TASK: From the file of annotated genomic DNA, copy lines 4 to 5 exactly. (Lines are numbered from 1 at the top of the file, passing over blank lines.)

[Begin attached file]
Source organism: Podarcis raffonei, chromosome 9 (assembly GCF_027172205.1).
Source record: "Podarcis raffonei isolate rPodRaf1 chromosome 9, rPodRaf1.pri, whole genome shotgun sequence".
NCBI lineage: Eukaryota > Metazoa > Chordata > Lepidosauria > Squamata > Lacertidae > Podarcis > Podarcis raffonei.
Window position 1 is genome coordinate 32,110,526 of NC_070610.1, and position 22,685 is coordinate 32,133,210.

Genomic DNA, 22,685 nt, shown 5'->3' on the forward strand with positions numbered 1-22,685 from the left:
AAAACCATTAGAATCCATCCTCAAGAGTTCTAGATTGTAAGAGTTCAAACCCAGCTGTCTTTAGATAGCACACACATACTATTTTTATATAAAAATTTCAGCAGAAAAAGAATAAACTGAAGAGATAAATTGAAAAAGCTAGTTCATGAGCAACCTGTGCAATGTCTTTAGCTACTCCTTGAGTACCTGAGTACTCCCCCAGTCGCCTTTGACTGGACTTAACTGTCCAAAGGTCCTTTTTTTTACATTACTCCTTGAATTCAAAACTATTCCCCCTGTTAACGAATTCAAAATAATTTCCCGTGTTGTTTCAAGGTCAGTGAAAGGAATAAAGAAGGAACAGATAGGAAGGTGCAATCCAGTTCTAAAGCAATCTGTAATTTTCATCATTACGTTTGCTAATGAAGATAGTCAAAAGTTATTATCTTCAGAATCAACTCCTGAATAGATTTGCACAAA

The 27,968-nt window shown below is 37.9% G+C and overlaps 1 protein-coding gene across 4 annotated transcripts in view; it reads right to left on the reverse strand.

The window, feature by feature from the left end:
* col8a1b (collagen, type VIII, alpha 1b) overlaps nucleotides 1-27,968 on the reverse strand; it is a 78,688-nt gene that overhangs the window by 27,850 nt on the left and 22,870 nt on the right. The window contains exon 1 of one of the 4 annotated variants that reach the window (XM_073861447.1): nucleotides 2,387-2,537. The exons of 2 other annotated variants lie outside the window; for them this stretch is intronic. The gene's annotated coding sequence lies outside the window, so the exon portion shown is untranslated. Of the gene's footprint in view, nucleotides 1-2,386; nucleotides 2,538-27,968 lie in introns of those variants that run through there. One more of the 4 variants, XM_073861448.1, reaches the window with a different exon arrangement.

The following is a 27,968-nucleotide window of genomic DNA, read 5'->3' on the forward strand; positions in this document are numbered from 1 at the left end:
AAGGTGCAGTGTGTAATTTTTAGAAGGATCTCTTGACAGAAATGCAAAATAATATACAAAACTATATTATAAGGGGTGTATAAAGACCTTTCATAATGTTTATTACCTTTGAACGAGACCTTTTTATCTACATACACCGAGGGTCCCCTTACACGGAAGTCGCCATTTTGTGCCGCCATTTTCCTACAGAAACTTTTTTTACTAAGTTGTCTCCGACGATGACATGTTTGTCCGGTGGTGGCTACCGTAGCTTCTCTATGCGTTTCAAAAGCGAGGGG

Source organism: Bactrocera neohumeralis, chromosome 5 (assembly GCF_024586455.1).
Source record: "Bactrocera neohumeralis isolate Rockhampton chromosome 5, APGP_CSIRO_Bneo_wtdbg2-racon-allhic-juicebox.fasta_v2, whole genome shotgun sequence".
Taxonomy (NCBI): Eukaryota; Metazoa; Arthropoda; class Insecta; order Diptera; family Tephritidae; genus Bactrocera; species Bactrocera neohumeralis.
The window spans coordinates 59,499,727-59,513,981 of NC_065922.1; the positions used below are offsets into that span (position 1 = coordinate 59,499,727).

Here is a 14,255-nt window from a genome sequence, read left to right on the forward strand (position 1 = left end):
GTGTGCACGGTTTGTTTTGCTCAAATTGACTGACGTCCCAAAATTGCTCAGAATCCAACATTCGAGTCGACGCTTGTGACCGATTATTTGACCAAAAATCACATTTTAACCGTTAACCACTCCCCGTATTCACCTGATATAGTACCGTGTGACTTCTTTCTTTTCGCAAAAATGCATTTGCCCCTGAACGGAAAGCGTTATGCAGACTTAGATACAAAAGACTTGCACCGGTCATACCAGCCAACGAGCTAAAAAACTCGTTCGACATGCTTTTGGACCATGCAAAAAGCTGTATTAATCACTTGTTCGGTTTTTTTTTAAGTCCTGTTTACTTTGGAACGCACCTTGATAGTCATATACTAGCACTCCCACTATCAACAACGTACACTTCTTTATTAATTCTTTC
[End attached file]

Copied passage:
Window position 1 is genome coordinate 32,110,526 of NC_070610.1, and position 22,685 is coordinate 32,133,210.

Genomic DNA, 22,685 nt, shown 5'->3' on the forward strand with positions numbered 1-22,685 from the left: